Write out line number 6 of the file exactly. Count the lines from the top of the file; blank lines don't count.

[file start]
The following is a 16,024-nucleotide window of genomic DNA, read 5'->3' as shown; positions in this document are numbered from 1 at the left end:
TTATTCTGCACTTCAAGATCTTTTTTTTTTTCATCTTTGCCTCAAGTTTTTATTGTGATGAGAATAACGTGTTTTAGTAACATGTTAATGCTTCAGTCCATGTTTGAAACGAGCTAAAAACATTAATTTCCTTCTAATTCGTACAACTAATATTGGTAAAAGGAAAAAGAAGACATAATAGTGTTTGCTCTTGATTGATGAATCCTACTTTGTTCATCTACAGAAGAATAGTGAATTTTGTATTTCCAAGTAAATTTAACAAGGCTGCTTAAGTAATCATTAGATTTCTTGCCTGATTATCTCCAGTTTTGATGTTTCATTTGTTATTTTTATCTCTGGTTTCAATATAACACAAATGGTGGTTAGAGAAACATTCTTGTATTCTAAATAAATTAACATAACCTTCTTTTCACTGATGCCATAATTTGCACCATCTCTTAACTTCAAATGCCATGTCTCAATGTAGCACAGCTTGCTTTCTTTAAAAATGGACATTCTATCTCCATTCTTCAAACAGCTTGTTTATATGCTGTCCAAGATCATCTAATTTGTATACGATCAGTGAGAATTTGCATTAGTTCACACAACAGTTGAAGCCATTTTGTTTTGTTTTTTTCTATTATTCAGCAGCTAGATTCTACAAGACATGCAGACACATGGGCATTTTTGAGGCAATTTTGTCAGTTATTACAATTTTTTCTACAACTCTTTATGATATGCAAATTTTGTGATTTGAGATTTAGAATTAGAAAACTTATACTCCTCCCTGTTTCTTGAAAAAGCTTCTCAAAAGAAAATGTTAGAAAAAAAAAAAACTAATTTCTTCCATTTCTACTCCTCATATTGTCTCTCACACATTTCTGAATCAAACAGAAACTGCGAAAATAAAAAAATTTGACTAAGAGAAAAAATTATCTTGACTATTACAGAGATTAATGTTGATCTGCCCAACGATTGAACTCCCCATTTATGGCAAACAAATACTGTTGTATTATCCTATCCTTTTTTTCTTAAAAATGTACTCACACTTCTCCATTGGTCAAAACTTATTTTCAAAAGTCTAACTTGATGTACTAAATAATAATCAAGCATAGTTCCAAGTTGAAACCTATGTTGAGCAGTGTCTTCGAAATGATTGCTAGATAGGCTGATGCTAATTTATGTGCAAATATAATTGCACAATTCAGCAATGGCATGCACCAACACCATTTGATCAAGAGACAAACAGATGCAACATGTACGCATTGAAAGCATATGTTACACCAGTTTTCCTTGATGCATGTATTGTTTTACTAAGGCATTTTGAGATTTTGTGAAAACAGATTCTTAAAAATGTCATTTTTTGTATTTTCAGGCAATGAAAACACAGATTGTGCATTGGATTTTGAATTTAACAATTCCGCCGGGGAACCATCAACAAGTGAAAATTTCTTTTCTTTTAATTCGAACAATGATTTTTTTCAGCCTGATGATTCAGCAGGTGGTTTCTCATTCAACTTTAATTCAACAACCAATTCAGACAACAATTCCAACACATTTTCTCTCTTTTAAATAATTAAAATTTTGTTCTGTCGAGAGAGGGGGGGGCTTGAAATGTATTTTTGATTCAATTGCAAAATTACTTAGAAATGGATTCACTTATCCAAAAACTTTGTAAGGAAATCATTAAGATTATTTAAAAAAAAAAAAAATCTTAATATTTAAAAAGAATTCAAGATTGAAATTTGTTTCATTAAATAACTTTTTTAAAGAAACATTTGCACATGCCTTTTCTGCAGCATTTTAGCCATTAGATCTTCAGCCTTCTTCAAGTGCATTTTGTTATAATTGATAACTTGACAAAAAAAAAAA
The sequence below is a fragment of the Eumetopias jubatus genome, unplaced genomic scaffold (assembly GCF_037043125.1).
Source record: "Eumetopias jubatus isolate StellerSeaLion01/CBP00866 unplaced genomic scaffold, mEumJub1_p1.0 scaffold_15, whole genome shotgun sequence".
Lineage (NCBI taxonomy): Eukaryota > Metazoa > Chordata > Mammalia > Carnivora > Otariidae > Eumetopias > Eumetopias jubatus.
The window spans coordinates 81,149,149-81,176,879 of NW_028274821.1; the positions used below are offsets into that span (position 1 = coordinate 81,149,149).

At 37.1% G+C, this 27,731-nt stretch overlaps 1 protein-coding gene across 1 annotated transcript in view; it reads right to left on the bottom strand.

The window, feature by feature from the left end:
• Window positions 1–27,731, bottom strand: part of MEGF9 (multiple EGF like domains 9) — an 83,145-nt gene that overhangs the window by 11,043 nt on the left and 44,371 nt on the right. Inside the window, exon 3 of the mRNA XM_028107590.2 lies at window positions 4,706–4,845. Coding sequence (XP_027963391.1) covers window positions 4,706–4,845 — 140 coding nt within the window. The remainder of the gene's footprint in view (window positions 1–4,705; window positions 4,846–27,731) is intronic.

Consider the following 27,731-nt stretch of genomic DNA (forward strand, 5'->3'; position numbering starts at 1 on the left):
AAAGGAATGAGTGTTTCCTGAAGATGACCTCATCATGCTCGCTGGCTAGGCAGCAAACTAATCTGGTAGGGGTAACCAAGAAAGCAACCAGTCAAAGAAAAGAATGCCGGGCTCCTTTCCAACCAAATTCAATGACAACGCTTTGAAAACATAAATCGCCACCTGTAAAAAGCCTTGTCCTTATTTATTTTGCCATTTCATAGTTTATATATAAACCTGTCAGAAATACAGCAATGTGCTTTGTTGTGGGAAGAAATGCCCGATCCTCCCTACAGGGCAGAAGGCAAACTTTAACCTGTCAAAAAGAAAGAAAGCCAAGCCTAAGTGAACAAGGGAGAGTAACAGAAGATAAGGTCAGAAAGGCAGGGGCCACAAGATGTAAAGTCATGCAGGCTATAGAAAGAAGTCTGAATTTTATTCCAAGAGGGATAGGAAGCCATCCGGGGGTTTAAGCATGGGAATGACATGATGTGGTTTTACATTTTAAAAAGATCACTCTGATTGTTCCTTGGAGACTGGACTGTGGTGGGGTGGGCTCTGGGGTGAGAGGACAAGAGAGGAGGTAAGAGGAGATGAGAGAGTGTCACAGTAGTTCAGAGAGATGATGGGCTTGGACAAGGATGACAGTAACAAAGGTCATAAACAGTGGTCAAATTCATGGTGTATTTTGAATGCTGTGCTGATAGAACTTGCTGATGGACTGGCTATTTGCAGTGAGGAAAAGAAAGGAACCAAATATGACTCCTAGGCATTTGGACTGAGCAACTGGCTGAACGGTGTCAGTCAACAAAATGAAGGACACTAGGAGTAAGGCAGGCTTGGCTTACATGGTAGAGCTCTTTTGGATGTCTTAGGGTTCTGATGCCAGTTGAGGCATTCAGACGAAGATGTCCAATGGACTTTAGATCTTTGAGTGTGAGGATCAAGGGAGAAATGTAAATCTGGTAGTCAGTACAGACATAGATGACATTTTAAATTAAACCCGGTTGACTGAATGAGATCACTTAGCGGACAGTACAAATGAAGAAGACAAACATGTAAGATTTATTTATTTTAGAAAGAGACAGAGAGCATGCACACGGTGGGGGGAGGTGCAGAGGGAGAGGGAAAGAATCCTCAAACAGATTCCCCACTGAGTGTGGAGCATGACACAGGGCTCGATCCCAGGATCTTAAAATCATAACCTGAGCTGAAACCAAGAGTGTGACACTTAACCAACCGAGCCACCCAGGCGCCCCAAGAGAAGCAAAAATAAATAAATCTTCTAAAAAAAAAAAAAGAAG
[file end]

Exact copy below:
The window spans coordinates 81,149,149-81,176,879 of NW_028274821.1; the positions used below are offsets into that span (position 1 = coordinate 81,149,149).